Decluttering your wardrobe basically means limiting the clothes that each person in your home has in their wardrobe. That means that they each only have a fixed number of articles of clothing that need washing on a weekly basis.
Now, since I work from home, you can bet that my daily attire includes an elastic waistband. In fact, some days I don’t even change out of what I wore to bed (don’t judge me – you know you do it too).
But, that doesn’t mean that I don’t have a whole dresser and closet full of clothes. Plus, I’ve got three kids and each of them has a whole bunch of clothes.
Somehow, random stuff always winds up in the laundry hamper. Like, my daughter’s bathing suit bottoms show up in the dirty clothes in December.
Or, my 5-year old’s ninja Halloween costume from two years ago will show up at the bottom of the laundry hamper.
Where do these things come from!?
Each day, I try to focus on ways that I can be more present in each moment and really enjoy my day. That being said, there are tasks that need to be done that I just don’t really like.
Laundry is one of them.
So, how can I still have an enjoyable day even when there is laundry to do?
I can reduce the amount of laundry that gets dirty.
And, wardrobe decluttering is the perfect way to make that happen!
3 Simple Rules for Decluttering Your Wardrobe
Step One: Set Aside Some Tools and Get Some Boxes
Decluttering can take time. There are decisions that need to be made about each item and those decisions aren’t always easy.
But, you don’t have to declutter all of the closets in the house at one time. You can choose one closet and set aside an hour or so and get after it.
You will also need a few boxes. One for keep, one for donate, and one for hand-me-downs. Take all of the clothes out of the dresser and closet and make a pile on the bed.
As you’re going through the pile decide if each item you pick up is going to be kept, donated, or handed down to a smaller sized person in your family or friends circle.
When you’re thinking about the items to keep, you have to be really thoughtful about each item. Is it something that you love wearing? Do you feel comfortable and cozy in it? When you wear it does it make you feel beautiful or confident?
If it doesn’t check the boxes then don’t keep it.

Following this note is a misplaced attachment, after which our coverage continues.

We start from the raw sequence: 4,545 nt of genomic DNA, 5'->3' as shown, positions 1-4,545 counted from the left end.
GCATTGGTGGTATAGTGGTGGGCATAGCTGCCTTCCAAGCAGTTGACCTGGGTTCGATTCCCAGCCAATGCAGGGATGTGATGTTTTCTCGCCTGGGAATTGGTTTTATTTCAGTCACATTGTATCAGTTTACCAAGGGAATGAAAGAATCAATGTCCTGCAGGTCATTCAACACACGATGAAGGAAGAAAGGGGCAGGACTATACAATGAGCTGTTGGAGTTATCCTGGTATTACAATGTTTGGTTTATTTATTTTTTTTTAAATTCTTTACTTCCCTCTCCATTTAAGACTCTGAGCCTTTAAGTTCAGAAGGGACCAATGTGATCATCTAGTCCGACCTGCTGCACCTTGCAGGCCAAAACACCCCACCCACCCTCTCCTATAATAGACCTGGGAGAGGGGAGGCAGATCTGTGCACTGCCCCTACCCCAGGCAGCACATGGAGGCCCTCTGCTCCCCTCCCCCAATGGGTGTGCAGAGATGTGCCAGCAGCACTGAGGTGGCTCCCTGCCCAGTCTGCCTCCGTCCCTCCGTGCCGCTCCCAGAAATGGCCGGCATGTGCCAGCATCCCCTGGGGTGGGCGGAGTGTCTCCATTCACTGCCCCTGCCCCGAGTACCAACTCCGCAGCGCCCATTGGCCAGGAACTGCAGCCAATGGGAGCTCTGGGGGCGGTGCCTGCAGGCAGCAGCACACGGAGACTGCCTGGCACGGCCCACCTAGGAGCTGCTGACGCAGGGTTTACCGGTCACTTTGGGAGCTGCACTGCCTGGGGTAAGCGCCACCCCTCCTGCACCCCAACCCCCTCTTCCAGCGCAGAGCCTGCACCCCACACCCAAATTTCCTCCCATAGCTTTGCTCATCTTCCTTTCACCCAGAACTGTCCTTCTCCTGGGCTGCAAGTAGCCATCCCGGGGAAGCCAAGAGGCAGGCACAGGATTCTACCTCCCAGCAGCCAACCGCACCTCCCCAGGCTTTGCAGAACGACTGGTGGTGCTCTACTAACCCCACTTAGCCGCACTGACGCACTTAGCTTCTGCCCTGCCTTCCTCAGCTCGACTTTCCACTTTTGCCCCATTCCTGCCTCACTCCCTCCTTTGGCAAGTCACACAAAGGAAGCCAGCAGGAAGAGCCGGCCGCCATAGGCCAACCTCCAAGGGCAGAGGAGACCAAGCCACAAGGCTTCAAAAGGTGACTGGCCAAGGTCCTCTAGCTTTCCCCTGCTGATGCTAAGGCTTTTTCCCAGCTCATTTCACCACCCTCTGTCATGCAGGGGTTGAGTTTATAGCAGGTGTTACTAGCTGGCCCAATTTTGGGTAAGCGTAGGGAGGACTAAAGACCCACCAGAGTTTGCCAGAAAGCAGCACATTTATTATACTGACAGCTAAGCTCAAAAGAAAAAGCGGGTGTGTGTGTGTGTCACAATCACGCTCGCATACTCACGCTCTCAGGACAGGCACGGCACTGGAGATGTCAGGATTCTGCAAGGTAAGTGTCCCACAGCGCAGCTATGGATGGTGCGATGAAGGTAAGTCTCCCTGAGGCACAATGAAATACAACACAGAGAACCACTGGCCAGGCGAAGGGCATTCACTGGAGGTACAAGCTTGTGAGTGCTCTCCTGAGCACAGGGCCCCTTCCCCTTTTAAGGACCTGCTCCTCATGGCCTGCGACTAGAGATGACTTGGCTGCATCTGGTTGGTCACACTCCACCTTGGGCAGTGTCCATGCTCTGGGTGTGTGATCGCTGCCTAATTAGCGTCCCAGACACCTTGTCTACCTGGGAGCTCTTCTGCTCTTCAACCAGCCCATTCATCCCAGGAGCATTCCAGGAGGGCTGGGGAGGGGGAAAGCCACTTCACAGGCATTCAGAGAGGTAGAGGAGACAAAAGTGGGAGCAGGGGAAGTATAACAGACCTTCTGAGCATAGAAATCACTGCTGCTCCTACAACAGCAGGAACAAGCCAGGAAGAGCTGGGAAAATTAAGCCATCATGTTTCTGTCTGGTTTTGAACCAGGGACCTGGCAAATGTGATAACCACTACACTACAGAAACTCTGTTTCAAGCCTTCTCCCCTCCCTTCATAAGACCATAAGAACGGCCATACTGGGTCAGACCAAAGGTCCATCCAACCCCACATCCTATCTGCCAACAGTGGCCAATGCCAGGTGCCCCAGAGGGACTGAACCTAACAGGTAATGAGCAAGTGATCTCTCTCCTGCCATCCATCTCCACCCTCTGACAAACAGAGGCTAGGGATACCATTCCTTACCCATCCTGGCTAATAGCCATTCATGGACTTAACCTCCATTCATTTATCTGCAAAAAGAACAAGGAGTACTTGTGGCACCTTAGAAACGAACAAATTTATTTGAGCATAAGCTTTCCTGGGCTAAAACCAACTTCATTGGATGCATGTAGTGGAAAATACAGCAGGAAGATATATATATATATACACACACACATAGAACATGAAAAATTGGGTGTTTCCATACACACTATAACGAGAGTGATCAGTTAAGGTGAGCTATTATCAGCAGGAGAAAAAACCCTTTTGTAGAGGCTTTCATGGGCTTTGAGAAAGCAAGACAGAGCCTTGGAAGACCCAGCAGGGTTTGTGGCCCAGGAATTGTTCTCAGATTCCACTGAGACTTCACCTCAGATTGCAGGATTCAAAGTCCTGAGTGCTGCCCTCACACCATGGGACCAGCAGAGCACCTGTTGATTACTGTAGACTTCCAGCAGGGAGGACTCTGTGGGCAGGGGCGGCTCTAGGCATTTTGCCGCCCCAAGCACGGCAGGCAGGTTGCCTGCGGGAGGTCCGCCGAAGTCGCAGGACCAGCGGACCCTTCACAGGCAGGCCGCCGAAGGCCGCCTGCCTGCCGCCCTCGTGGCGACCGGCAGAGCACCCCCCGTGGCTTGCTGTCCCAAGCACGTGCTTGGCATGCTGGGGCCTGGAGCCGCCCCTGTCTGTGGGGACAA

Step Two: Whatever is in the hamper – you keep
Why? Because it’s been worn most recently.
But, take an inventory of what is in the laundry hamper. Those are the items that fit and that you all like to wear. Keep those in mind if you’re planning on filling in some gaps in anyone’s wardrobe.
For instance, my 12-year old loves to wear oversized hoodies and t-shirts. But, she’s only got one hoodie and it’s December right now.
So, I will probably buy her a couple of new oversized hoodies to fill in the gaps. Her pants are all too short so, I’ll cut a few into shorts and then buy her a few new pairs of jeans that are size tall (she’s 5’11”).
The 5-year old likes to wear jeans and long sleeve t-shirts. He’s got three size 7 long sleeve t-shirts in the hamper and three in his dresser. He’s all good. He doesn’t need any new tops.
The 3-year old just got a few t-shirts from his big brother and has a few in the hamper. He’s all good.
The hamper is a great place to find clothing items that you will want to keep and it makes the decluttering process a bit faster.
Step Three: Pretend you’re packing for a trip
Now that you have a good few piles of items that fit everyone and that they are actually wearing, it’s time to think about HOW MUCH of those piles you really need to keep.
This is the hard part and it’s totally a personal choice.
I think about it as though we were packing to go on a trip. We’ll be gone for 10 days. They need enough clothes for 10 days and that’s it.
That includes outfits, jammies, socks, undies, etc.
Are we going on a trip to the mountains in November or are we going on a trip to the beach in June? That will determine which of the seasonal items I keep.
For instance, the oversized hoodies, skullcaps, scarves, winter coats, board shorts, bathing suits, etc. If I’m keeping the cold weather stuff in the closet, then I put the warm weather stuff in a space bag, label it, and slide it under a bed.
Then, when it comes time to open the space bag, I go through these steps again for those items in the bag to make sure nothing has changed in the few months since I put them in storage.
If you keep 10-days of clothing for each person in the family, you can literally do laundry one day a week and get everyone’s clothes washed for the next 10-days.
My kids each have their own hamper and they put their dirty clothes in their individual hampers. My 12-year old washes her own laundry. But, she folds everyone’s laundry and they all put their own away.
By going through this wardrobe decluttering process a few times a year, I make sure that everyone has enough clothes. But, that I don’t have to waste energy doing unnecessary laundry.